On Topic: What was your first job?
What was your first job after Cornell, and how did it shape your future career?
“I worked part-time at Loyola University Museum of Art (LUMA) as well as the law office of Thomas Reed. At LUMA my favorite exhibits were on Pope John Paul II and the Dalai Lama. Both had compassion for others and the challenges people face because of their humble beginnings—and that touched my heart to go into an area of law serving those most in need. Both jobs helped me be hard-working and compassionate in my practice. I currently represent Americans with disabilities, and it is the most rewarding thing I have ever done.”
TaSheena Cunningham ’06
“My first real job was being a Peace Corps volunteer in Brazil, where I saw real poverty for the first time, and where I developed a deep desire to do something about it. My later career in the World Bank, working to improve the well-being of the poor of the world, would not have been possible without those two years as a Peace Corps volunteer.”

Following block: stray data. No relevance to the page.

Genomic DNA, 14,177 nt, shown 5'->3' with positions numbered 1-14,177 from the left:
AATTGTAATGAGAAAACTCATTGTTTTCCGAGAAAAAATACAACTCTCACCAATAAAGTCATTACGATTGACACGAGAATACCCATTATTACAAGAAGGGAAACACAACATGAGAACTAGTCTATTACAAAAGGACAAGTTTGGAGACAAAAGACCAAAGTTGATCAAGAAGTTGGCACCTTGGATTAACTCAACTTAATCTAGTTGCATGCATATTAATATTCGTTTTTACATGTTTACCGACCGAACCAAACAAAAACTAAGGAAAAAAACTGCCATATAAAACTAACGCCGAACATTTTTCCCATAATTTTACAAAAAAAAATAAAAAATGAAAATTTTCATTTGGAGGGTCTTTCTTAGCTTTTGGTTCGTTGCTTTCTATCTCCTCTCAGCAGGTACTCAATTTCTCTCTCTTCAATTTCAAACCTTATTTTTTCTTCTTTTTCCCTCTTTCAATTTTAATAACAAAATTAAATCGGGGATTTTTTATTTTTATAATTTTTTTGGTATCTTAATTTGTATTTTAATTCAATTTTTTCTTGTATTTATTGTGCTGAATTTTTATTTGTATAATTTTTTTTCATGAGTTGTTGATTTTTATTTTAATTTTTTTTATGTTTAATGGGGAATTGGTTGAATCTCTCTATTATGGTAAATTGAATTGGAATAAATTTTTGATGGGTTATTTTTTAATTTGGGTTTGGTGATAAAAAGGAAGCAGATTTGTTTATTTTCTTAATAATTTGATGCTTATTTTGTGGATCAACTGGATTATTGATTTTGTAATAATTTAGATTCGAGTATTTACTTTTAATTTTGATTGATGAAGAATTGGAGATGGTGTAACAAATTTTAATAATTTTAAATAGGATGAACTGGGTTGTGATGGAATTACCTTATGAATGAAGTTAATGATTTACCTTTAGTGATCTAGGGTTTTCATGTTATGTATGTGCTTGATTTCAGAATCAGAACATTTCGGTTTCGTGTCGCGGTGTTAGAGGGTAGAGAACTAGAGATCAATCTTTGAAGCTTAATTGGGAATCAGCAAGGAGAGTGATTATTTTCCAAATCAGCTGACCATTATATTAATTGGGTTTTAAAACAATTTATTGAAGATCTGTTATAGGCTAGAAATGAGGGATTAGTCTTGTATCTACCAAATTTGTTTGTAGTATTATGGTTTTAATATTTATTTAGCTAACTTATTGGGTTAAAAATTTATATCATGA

David Klaus ’67
“While serving as a head resident assistant my senior year (and majoring in computer science), I became interested in college administration. Upon graduation, I took a graduate assistant position as a hall director at Western Illinois University. That decision led to a career as a college administrator, and a transition to a software company supporting the student affairs mission.”
Charlie Boone ’88
“I was an administrative assistant with the Bostrom Corporation and, within the year, moved up to account manager. I managed conferences, exhibit halls, and professional associations, giving me skills that continue to serve me 25 years later. The confidence that Glenn Bostrom ’37 had in me also stuck with me, and I continue to believe in the power of connections through Cornell.”
Julie Bryant ’88
“I was a substitute teacher in a high school in Colorado, which was locked down when two students started firing on their classmates and teachers at nearby Columbine High School. Being there to support students led me to want to be there for students as a teacher, and later as a college administrator, to help guide and support them in times of uncertainty and transition.”
Mary Elliott ’98